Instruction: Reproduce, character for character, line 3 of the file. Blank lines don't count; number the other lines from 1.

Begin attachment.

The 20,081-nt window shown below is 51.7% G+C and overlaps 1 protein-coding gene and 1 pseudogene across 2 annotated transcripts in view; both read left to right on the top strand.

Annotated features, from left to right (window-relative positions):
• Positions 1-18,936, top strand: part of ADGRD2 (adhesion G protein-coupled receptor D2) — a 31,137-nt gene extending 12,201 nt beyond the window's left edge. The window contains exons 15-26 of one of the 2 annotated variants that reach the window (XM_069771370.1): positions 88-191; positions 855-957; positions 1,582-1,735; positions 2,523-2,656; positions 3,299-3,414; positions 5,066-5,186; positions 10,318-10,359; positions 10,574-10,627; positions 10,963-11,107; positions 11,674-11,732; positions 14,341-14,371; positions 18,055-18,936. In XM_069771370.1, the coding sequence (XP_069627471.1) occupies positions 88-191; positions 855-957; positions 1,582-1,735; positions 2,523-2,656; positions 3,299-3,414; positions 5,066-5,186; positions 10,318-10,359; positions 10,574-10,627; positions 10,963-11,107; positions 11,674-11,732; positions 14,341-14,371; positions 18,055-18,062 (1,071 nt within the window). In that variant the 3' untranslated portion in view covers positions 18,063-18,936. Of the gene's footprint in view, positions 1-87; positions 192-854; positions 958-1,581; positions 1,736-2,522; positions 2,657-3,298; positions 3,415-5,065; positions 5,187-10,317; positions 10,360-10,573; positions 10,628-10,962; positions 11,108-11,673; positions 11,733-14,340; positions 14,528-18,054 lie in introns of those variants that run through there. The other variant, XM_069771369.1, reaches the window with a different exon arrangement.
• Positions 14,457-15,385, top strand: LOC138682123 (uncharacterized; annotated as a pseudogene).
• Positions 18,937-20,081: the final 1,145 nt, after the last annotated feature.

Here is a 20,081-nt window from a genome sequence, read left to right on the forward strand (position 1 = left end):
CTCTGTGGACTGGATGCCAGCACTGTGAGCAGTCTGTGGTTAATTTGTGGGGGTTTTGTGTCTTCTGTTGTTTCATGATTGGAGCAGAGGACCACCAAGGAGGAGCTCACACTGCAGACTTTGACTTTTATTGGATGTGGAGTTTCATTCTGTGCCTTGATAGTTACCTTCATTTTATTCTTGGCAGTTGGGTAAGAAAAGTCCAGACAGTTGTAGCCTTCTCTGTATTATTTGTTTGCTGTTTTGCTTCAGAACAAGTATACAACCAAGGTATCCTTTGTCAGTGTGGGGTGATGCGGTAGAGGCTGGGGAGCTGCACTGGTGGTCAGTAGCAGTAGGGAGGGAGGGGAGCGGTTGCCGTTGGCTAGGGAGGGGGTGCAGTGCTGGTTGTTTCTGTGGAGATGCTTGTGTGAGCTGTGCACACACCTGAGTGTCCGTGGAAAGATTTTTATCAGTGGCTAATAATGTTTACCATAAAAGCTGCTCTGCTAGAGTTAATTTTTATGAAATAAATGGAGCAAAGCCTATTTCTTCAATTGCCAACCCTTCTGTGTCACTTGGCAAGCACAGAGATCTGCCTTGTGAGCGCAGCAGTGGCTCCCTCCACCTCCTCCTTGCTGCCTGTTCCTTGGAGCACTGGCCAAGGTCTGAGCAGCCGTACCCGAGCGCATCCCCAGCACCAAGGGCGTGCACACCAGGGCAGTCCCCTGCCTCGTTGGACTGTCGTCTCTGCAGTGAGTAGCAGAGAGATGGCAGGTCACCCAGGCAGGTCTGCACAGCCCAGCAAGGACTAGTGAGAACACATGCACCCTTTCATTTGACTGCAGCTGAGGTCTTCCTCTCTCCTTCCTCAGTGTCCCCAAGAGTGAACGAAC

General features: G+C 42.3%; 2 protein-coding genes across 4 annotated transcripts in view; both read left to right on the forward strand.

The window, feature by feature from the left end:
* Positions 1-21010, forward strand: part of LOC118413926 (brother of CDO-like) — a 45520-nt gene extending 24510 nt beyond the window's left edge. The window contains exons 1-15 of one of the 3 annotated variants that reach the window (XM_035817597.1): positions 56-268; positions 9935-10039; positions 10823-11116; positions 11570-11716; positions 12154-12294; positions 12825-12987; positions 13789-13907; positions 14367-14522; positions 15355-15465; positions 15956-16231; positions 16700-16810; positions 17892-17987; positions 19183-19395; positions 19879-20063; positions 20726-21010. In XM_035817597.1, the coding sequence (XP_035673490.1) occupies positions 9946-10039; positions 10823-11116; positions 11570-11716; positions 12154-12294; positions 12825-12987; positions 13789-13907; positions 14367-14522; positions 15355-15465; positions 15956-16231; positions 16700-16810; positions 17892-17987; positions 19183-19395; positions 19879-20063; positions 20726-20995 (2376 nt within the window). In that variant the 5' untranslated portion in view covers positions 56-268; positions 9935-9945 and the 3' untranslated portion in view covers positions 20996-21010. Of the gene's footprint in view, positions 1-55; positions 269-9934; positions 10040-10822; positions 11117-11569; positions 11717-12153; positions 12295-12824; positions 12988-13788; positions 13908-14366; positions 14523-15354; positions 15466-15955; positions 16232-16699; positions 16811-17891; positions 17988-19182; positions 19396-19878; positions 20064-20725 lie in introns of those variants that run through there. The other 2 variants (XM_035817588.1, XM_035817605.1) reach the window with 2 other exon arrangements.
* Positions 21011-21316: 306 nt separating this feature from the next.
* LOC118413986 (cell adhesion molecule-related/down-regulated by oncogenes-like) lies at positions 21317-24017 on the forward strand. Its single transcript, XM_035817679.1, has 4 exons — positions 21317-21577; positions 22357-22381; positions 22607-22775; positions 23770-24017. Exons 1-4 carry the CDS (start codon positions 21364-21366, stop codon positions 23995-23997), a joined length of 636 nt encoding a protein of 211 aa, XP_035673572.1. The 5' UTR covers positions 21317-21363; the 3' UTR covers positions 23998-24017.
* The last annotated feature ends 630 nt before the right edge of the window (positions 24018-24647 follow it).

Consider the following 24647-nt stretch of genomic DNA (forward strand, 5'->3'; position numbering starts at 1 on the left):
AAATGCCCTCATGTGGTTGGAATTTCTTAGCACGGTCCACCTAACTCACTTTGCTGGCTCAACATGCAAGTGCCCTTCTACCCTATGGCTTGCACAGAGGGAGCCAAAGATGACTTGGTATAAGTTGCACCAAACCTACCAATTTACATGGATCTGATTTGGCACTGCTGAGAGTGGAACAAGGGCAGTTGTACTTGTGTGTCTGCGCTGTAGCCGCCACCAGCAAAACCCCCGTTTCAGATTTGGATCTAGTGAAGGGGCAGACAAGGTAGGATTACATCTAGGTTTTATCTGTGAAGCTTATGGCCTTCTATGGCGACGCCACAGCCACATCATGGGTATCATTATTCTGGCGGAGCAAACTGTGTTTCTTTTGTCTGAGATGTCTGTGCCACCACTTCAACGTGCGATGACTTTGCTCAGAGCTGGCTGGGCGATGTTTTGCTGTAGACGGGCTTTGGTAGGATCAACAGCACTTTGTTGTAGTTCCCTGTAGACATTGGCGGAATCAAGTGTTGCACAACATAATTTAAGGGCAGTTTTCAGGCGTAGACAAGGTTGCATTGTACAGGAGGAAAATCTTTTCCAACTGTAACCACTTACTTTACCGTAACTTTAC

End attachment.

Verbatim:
• Positions 1-18,936, top strand: part of ADGRD2 (adhesion G protein-coupled receptor D2) — a 31,137-nt gene extending 12,201 nt beyond the window's left edge. The window contains exons 15-26 of one of the 2 annotated variants that reach the window (XM_069771370.1): positions 88-191; positions 855-957; positions 1,582-1,735; positions 2,523-2,656; positions 3,299-3,414; positions 5,066-5,186; positions 10,318-10,359; positions 10,574-10,627; positions 10,963-11,107; positions 11,674-11,732; positions 14,341-14,371; positions 18,055-18,936. In XM_069771370.1, the coding sequence (XP_069627471.1) occupies positions 88-191; positions 855-957; positions 1,582-1,735; positions 2,523-2,656; positions 3,299-3,414; positions 5,066-5,186; positions 10,318-10,359; positions 10,574-10,627; positions 10,963-11,107; positions 11,674-11,732; positions 14,341-14,371; positions 18,055-18,062 (1,071 nt within the window). In that variant the 3' untranslated portion in view covers positions 18,063-18,936. Of the gene's footprint in view, positions 1-87; positions 192-854; positions 958-1,581; positions 1,736-2,522; positions 2,657-3,298; positions 3,415-5,065; positions 5,187-10,317; positions 10,360-10,573; positions 10,628-10,962; positions 11,108-11,673; positions 11,733-14,340; positions 14,528-18,054 lie in introns of those variants that run through there. The other variant, XM_069771369.1, reaches the window with a different exon arrangement.